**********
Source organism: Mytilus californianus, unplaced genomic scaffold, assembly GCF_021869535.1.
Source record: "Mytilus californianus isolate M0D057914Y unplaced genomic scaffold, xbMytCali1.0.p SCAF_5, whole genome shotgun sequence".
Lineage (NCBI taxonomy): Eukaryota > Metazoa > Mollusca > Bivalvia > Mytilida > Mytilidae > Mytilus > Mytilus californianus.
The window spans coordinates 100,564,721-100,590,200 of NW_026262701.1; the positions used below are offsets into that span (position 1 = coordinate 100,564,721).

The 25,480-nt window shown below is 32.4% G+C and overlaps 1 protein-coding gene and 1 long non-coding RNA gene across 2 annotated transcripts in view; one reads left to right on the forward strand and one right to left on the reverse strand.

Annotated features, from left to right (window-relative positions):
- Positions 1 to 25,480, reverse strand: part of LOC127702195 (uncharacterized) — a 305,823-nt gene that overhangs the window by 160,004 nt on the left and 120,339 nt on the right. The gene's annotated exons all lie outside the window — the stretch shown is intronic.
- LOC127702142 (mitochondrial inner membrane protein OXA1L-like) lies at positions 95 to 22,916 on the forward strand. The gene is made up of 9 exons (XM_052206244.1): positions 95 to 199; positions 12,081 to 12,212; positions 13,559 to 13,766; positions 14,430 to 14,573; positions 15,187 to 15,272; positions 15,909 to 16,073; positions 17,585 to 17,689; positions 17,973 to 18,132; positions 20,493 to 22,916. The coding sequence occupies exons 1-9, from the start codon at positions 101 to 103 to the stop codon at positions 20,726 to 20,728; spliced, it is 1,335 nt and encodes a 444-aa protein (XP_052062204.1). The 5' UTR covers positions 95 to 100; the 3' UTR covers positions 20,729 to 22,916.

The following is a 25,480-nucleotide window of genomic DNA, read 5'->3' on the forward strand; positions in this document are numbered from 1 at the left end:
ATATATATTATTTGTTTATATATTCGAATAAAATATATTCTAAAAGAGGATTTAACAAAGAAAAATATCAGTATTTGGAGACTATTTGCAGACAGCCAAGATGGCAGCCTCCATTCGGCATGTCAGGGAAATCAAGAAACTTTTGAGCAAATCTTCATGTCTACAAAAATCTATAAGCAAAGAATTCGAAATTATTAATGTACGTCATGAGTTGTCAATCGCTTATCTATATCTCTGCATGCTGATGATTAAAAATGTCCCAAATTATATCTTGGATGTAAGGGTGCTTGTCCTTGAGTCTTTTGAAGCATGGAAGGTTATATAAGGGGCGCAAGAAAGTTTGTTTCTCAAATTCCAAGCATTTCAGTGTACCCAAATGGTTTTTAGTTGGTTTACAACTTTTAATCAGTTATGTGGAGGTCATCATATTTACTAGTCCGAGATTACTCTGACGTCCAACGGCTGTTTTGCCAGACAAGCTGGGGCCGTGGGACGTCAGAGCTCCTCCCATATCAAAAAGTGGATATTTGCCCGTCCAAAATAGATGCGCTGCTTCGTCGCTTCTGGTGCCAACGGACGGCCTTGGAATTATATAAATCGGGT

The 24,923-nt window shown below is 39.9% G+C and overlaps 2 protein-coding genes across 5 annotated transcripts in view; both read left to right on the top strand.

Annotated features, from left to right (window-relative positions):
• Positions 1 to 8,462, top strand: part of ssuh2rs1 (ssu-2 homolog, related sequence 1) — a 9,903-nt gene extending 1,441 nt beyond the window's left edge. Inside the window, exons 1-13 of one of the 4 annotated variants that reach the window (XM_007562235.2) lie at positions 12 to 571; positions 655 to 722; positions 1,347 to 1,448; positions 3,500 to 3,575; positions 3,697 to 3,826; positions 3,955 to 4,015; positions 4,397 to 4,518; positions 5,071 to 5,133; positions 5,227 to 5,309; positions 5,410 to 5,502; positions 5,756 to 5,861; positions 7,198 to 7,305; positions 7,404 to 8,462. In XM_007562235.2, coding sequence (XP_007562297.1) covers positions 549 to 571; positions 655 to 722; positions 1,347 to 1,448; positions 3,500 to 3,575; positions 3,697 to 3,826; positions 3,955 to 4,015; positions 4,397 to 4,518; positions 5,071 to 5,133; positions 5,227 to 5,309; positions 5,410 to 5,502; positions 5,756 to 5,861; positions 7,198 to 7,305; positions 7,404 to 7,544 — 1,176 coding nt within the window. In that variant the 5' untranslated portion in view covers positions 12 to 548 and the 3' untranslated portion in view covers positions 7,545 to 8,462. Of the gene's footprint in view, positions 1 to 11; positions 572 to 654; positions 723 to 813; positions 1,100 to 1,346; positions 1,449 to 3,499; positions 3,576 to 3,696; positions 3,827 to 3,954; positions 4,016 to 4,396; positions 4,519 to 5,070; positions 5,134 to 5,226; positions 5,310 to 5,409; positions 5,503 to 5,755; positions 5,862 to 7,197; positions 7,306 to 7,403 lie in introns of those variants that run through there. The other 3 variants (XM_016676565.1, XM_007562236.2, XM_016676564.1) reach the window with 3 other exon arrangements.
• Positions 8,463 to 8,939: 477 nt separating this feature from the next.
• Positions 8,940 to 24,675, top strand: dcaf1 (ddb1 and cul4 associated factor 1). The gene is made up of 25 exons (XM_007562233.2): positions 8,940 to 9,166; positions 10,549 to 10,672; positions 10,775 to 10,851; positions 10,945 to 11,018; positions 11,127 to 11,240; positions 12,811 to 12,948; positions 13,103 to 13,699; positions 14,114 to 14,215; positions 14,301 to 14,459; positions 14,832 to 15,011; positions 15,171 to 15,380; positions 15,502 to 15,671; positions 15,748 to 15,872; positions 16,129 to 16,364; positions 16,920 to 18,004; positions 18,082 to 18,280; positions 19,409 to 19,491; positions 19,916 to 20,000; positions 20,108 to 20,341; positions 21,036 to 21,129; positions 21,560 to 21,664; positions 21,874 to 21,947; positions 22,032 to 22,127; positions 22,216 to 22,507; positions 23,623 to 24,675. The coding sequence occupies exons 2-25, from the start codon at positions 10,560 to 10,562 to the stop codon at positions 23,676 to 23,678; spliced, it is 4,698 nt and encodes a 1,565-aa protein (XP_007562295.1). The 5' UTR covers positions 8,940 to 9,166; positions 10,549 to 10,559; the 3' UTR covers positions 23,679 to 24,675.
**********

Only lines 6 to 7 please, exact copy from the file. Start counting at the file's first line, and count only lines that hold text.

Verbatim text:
Annotated features, from left to right (window-relative positions):
- Positions 1 to 25,480, reverse strand: part of LOC127702195 (uncharacterized) — a 305,823-nt gene that overhangs the window by 160,004 nt on the left and 120,339 nt on the right. The gene's annotated exons all lie outside the window — the stretch shown is intronic.